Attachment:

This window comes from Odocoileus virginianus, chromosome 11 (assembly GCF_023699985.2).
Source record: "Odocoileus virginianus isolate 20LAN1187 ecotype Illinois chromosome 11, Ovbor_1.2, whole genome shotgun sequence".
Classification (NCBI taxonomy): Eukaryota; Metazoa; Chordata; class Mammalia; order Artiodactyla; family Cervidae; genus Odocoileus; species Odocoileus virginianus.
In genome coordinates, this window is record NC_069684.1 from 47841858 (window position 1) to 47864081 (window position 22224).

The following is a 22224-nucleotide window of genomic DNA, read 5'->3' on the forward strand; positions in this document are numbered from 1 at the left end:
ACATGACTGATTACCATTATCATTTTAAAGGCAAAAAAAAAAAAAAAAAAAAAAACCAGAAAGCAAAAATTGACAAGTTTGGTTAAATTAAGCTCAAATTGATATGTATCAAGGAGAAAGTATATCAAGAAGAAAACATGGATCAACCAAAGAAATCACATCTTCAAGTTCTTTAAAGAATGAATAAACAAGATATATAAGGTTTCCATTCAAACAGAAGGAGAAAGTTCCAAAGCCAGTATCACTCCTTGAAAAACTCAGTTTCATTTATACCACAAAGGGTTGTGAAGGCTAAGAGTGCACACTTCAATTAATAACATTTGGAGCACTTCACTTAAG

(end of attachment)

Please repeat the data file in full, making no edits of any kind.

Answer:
This window comes from Odocoileus virginianus, chromosome 11 (assembly GCF_023699985.2).
Source record: "Odocoileus virginianus isolate 20LAN1187 ecotype Illinois chromosome 11, Ovbor_1.2, whole genome shotgun sequence".
Classification (NCBI taxonomy): Eukaryota; Metazoa; Chordata; class Mammalia; order Artiodactyla; family Cervidae; genus Odocoileus; species Odocoileus virginianus.
In genome coordinates, this window is record NC_069684.1 from 47841858 (window position 1) to 47864081 (window position 22224).

The following is a 22224-nucleotide window of genomic DNA, read 5'->3' on the forward strand; positions in this document are numbered from 1 at the left end:
ACATGACTGATTACCATTATCATTTTAAAGGCAAAAAAAAAAAAAAAAAAAAAAACCAGAAAGCAAAAATTGACAAGTTTGGTTAAATTAAGCTCAAATTGATATGTATCAAGGAGAAAGTATATCAAGAAGAAAACATGGATCAACCAAAGAAATCACATCTTCAAGTTCTTTAAAGAATGAATAAACAAGATATATAAGGTTTCCATTCAAACAGAAGGAGAAAGTTCCAAAGCCAGTATCACTCCTTGAAAAACTCAGTTTCATTTATACCACAAAGGGTTGTGAAGGCTAAGAGTGCACACTTCAATTAATAACATTTGGAGCACTTCACTTAAG